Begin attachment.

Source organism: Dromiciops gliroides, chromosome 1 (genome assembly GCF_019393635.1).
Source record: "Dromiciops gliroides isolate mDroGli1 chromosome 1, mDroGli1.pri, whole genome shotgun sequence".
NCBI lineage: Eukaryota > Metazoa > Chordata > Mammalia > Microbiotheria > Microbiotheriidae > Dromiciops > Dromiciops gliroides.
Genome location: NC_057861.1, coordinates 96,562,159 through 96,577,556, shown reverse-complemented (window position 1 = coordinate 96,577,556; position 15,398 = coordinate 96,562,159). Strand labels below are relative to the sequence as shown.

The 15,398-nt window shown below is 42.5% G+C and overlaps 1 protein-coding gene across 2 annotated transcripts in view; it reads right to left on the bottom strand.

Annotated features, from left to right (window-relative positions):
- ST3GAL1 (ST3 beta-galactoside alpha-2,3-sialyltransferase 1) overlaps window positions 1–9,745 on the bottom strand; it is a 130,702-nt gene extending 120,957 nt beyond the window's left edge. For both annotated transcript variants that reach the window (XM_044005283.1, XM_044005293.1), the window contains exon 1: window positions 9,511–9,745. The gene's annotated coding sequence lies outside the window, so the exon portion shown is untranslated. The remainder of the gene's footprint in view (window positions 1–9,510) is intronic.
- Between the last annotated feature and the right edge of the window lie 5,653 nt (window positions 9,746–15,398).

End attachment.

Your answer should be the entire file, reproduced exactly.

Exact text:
Source organism: Dromiciops gliroides, chromosome 1 (genome assembly GCF_019393635.1).
Source record: "Dromiciops gliroides isolate mDroGli1 chromosome 1, mDroGli1.pri, whole genome shotgun sequence".
NCBI lineage: Eukaryota > Metazoa > Chordata > Mammalia > Microbiotheria > Microbiotheriidae > Dromiciops > Dromiciops gliroides.
Genome location: NC_057861.1, coordinates 96,562,159 through 96,577,556, shown reverse-complemented (window position 1 = coordinate 96,577,556; position 15,398 = coordinate 96,562,159). Strand labels below are relative to the sequence as shown.

The 15,398-nt window shown below is 42.5% G+C and overlaps 1 protein-coding gene across 2 annotated transcripts in view; it reads right to left on the bottom strand.

Annotated features, from left to right (window-relative positions):
- ST3GAL1 (ST3 beta-galactoside alpha-2,3-sialyltransferase 1) overlaps window positions 1–9,745 on the bottom strand; it is a 130,702-nt gene extending 120,957 nt beyond the window's left edge. For both annotated transcript variants that reach the window (XM_044005283.1, XM_044005293.1), the window contains exon 1: window positions 9,511–9,745. The gene's annotated coding sequence lies outside the window, so the exon portion shown is untranslated. The remainder of the gene's footprint in view (window positions 1–9,510) is intronic.
- Between the last annotated feature and the right edge of the window lie 5,653 nt (window positions 9,746–15,398).